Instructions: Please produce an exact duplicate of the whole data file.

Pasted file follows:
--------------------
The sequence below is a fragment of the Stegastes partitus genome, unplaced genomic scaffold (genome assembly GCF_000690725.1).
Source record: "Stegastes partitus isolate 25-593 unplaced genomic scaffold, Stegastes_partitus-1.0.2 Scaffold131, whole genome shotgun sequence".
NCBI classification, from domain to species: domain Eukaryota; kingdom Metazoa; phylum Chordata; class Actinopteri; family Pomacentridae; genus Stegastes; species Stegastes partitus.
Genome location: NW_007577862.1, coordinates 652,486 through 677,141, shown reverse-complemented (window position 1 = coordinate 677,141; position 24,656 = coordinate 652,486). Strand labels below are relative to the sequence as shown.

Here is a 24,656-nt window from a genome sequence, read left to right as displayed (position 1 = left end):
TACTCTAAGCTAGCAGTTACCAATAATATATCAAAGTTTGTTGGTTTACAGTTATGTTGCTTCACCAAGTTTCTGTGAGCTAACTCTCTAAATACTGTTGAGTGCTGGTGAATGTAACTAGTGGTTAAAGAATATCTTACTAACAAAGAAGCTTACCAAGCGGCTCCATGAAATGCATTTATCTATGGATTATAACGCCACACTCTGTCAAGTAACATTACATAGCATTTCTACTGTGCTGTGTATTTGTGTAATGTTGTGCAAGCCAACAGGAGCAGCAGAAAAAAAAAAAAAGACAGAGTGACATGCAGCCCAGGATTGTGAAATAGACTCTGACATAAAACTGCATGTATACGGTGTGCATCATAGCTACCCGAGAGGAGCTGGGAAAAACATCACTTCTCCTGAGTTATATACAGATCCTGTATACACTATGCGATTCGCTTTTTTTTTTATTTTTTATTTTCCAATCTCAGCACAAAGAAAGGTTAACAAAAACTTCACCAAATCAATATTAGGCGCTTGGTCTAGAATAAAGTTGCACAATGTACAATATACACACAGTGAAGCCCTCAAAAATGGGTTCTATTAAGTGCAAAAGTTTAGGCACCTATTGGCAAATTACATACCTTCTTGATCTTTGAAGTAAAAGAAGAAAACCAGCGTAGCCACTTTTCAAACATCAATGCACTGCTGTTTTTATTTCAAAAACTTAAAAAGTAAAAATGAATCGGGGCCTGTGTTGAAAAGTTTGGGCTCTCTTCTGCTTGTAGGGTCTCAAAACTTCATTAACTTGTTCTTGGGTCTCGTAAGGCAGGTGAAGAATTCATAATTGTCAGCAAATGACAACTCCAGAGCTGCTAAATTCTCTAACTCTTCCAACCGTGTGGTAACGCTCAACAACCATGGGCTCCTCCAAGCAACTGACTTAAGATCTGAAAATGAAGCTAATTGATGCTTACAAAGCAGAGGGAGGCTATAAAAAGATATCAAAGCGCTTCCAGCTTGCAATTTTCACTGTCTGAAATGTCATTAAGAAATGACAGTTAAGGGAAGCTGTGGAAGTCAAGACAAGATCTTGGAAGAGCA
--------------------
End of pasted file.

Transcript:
The sequence below is a fragment of the Stegastes partitus genome, unplaced genomic scaffold (genome assembly GCF_000690725.1).
Source record: "Stegastes partitus isolate 25-593 unplaced genomic scaffold, Stegastes_partitus-1.0.2 Scaffold131, whole genome shotgun sequence".
NCBI classification, from domain to species: domain Eukaryota; kingdom Metazoa; phylum Chordata; class Actinopteri; family Pomacentridae; genus Stegastes; species Stegastes partitus.
Genome location: NW_007577862.1, coordinates 652,486 through 677,141, shown reverse-complemented (window position 1 = coordinate 677,141; position 24,656 = coordinate 652,486). Strand labels below are relative to the sequence as shown.

Here is a 24,656-nt window from a genome sequence, read left to right as displayed (position 1 = left end):
TACTCTAAGCTAGCAGTTACCAATAATATATCAAAGTTTGTTGGTTTACAGTTATGTTGCTTCACCAAGTTTCTGTGAGCTAACTCTCTAAATACTGTTGAGTGCTGGTGAATGTAACTAGTGGTTAAAGAATATCTTACTAACAAAGAAGCTTACCAAGCGGCTCCATGAAATGCATTTATCTATGGATTATAACGCCACACTCTGTCAAGTAACATTACATAGCATTTCTACTGTGCTGTGTATTTGTGTAATGTTGTGCAAGCCAACAGGAGCAGCAGAAAAAAAAAAAAAGACAGAGTGACATGCAGCCCAGGATTGTGAAATAGACTCTGACATAAAACTGCATGTATACGGTGTGCATCATAGCTACCCGAGAGGAGCTGGGAAAAACATCACTTCTCCTGAGTTATATACAGATCCTGTATACACTATGCGATTCGCTTTTTTTTTTATTTTTTATTTTCCAATCTCAGCACAAAGAAAGGTTAACAAAAACTTCACCAAATCAATATTAGGCGCTTGGTCTAGAATAAAGTTGCACAATGTACAATATACACACAGTGAAGCCCTCAAAAATGGGTTCTATTAAGTGCAAAAGTTTAGGCACCTATTGGCAAATTACATACCTTCTTGATCTTTGAAGTAAAAGAAGAAAACCAGCGTAGCCACTTTTCAAACATCAATGCACTGCTGTTTTTATTTCAAAAACTTAAAAAGTAAAAATGAATCGGGGCCTGTGTTGAAAAGTTTGGGCTCTCTTCTGCTTGTAGGGTCTCAAAACTTCATTAACTTGTTCTTGGGTCTCGTAAGGCAGGTGAAGAATTCATAATTGTCAGCAAATGACAACTCCAGAGCTGCTAAATTCTCTAACTCTTCCAACCGTGTGGTAACGCTCAACAACCATGGGCTCCTCCAAGCAACTGACTTAAGATCTGAAAATGAAGCTAATTGATGCTTACAAAGCAGAGGGAGGCTATAAAAAGATATCAAAGCGCTTCCAGCTTGCAATTTTCACTGTCTGAAATGTCATTAAGAAATGACAGTTAAGGGAAGCTGTGGAAGTCAAGACAAGATCTTGGAAGAGCA